Episode 33: Black Is the New Green
The Back Porch
Complete: Deviate, a shawl design by Lisa Mutch, in the squishiest superwash Merino sock yarn dyed up in Fresh Flannel by Heather of Highland Handmades. I should have been working on some other projects, but I couldn’t resist this really cool design and very pleasing garter stitch texture. It’s a winning combination.
The Front Porch
It’s time to think spring with craft projects as well as culinary ones. This week, I’ll be starting Galactic Orbits, a crocheted tank top by Linda Skuja. I’ve made her Triangle Cowl at least three times. I’ve decided on an organic yarn of wool and cotton in a gorgeous peony color. My plan is to complete this top in time to wear it to Maryland Sheep & Wool Festival.
A Little Bit of Learning
Is black the new green? My endeavors with the Bulk Bins Cook-along are more to do with experimentation and improvisation than nutrition. Still, it’s difficult not to investigate the nutritional value of ingredients that are new to me. This week, I cooked black rice for the first time. This recipe for rice pudding yields a subtly sweet, luxurious dessert. The rice grains are soft, but still a bit chewy. Incredible. And I learned that black rice contains even higher levels of immune-bolstering vitamin E than brown rice, and as much anthocyanin (an antioxidant) as blueberries.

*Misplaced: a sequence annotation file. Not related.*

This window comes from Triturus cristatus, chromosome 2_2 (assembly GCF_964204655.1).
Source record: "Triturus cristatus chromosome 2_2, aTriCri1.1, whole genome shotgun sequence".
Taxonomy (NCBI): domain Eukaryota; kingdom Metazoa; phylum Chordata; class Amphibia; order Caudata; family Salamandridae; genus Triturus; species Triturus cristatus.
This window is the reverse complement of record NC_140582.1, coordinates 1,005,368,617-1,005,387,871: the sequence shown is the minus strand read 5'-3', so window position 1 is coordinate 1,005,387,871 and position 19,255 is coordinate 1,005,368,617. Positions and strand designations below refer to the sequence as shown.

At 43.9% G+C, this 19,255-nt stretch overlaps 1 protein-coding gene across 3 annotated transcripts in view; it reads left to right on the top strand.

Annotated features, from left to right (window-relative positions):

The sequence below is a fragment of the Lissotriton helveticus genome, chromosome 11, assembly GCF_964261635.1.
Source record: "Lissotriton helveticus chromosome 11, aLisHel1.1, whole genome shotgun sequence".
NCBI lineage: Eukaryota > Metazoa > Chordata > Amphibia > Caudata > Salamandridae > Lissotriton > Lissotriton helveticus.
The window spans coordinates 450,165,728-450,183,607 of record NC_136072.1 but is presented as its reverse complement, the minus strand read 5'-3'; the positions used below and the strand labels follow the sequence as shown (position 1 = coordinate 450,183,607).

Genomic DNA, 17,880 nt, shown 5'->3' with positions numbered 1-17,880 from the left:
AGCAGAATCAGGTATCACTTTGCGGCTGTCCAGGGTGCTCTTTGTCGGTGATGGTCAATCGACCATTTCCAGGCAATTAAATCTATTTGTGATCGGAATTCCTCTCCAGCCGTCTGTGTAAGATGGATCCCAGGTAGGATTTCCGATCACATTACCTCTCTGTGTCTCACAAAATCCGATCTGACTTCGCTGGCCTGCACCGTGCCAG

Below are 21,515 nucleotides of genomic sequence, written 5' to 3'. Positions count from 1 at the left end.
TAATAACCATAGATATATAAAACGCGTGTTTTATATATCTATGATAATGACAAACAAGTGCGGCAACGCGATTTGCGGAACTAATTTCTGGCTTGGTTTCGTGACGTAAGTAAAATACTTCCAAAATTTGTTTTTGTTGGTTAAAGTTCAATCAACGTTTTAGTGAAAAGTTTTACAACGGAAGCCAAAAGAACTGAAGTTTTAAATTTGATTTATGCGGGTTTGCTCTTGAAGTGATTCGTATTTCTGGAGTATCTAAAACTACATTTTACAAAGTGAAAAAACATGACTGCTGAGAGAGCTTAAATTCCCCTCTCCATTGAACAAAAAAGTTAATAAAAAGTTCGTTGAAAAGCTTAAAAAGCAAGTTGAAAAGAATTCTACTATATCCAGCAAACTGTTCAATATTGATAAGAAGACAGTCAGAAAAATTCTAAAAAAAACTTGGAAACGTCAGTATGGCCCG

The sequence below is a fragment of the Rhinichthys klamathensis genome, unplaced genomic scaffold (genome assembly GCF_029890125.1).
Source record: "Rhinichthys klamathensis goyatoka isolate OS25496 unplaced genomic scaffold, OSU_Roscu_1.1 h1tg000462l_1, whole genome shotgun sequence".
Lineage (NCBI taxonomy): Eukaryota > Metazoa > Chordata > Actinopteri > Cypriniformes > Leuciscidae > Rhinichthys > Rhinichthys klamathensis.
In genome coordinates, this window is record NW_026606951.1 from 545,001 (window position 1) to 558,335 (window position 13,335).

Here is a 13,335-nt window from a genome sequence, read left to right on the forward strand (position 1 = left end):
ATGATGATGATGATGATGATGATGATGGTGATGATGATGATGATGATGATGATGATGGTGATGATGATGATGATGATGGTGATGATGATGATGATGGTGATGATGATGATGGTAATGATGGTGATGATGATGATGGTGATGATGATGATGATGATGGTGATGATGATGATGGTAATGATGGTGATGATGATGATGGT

Rice is great if you’re really hungry and want to eat two thousand of something. — Mitch Hedberg
Ever-expanding Skill Set
Sunday morning’s searches for a springtime rice dish turned up some fresh ideas. I added a few of my own improvisational touches and came up with this recipe. What flavors do you associate with spring? For me, sweet peas, artichokes, lemon and mint are the essential elements.
A Taste of Spring Warm Rice
Pour 1 1/4 cups water into a medium saucepan. Add 1 tablespoon butter, 1/2 teaspoon salt, the juice of 1/2 lemon and 1 tablespoon dried mint leaves or 1 mint teabag. Bring to a boil. If using teabag, simmer for 3 minutes then remove bag. Add 1 cup brown California basmati rice. When rice boils, reduce heat and cover. Simmer for about 45 minutes, or until all liquid has been absorbed.
Meanwhile, set a large earthenware bowl on the counter and add ingredients to it as you prepare them.
Saute one small, diced onion in a bit of olive oil. Add 1-2 cups diced ham and warm through. Add these ingredients to bowl, along with 1 cup fresh or frozen petite peas and 1 cup quartered artichoke hearts.
Spoon cooked rice into the bowl and toss to warm all ingredients. Garnish with chopped fresh mint, sliced scallions, and additional lemon juice or grated lemon rind.
It’s April — National Poetry Month. I’ll be ending each episode with a poem. This week, I’m reading “Daily” by Naomi Shihab Nye. This poem reflects the importance of craft and the beauty of objects that get a lot of use. Nye has a special ability to make the ordinary extraordinary in her poems.